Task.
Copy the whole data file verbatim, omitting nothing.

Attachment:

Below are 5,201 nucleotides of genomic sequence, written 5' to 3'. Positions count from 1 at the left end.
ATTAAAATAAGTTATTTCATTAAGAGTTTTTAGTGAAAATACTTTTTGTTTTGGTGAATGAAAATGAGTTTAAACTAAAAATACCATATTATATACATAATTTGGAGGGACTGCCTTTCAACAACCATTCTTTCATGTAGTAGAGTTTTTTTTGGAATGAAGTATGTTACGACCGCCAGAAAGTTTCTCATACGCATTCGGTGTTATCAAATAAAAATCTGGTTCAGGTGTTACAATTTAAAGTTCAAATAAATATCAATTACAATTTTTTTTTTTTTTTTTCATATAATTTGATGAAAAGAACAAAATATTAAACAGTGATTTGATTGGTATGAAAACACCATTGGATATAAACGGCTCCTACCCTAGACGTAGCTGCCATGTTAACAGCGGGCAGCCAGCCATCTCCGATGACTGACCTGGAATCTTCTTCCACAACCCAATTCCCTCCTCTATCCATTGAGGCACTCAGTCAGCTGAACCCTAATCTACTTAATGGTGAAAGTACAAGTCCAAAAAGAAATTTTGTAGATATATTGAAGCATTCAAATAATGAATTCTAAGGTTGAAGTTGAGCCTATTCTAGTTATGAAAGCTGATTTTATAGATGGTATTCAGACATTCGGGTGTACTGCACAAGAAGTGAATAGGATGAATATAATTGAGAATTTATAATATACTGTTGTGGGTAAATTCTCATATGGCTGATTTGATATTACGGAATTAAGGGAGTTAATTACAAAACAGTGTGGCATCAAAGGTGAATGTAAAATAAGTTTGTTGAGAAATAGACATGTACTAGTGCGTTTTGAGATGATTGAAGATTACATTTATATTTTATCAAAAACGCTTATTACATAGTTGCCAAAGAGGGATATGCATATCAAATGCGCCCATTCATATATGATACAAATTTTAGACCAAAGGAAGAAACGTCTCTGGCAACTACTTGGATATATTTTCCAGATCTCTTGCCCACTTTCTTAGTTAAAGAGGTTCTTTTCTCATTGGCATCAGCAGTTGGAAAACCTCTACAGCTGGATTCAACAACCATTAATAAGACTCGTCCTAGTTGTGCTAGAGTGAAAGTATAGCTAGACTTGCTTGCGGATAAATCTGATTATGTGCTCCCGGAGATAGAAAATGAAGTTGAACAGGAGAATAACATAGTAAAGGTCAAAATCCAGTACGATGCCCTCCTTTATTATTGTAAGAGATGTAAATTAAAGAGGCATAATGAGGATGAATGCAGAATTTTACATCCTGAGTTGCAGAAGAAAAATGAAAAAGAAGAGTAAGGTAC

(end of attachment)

Below are 5,201 nucleotides of genomic sequence, written 5' to 3'. Positions count from 1 at the left end.
ATTAAAATAAGTTATTTCATTAAGAGTTTTTAGTGAAAATACTTTTTGTTTTGGTGAATGAAAATGAGTTTAAACTAAAAATACCATATTATATACATAATTTGGAGGGACTGCCTTTCAACAACCATTCTTTCATGTAGTAGAGTTTTTTTTGGAATGAAGTATGTTACGACCGCCAGAAAGTTTCTCATACGCATTCGGTGTTATCAAATAAAAATCTGGTTCAGGTGTTACAATTTAAAGTTCAAATAAATATCAATTACAATTTTTTTTTTTTTTTTTCATATAATTTGATGAAAAGAACAAAATATTAAACAGTGATTTGATTGGTATGAAAACACCATTGGATATAAACGGCTCCTACCCTAGACGTAGCTGCCATGTTAACAGCGGGCAGCCAGCCATCTCCGATGACTGACCTGGAATCTTCTTCCACAACCCAATTCCCTCCTCTATCCATTGAGGCACTCAGTCAGCTGAACCCTAATCTACTTAATGGTGAAAGTACAAGTCCAAAAAGAAATTTTGTAGATATATTGAAGCATTCAAATAATGAATTCTAAGGTTGAAGTTGAGCCTATTCTAGTTATGAAAGCTGATTTTATAGATGGTATTCAGACATTCGGGTGTACTGCACAAGAAGTGAATAGGATGAATATAATTGAGAATTTATAATATACTGTTGTGGGTAAATTCTCATATGGCTGATTTGATATTACGGAATTAAGGGAGTTAATTACAAAACAGTGTGGCATCAAAGGTGAATGTAAAATAAGTTTGTTGAGAAATAGACATGTACTAGTGCGTTTTGAGATGATTGAAGATTACATTTATATTTTATCAAAAACGCTTATTACATAGTTGCCAAAGAGGGATATGCATATCAAATGCGCCCATTCATATATGATACAAATTTTAGACCAAAGGAAGAAACGTCTCTGGCAACTACTTGGATATATTTTCCAGATCTCTTGCCCACTTTCTTAGTTAAAGAGGTTCTTTTCTCATTGGCATCAGCAGTTGGAAAACCTCTACAGCTGGATTCAACAACCATTAATAAGACTCGTCCTAGTTGTGCTAGAGTGAAAGTATAGCTAGACTTGCTTGCGGATAAATCTGATTATGTGCTCCCGGAGATAGAAAATGAAGTTGAACAGGAGAATAACATAGTAAAGGTCAAAATCCAGTACGATGCCCTCCTTTATTATTGTAAGAGATGTAAATTAAAGAGGCATAATGAGGATGAATGCAGAATTTTACATCCTGAGTTGCAGAAGAAAAATGAAAAAGAAGAGTAAGGTAC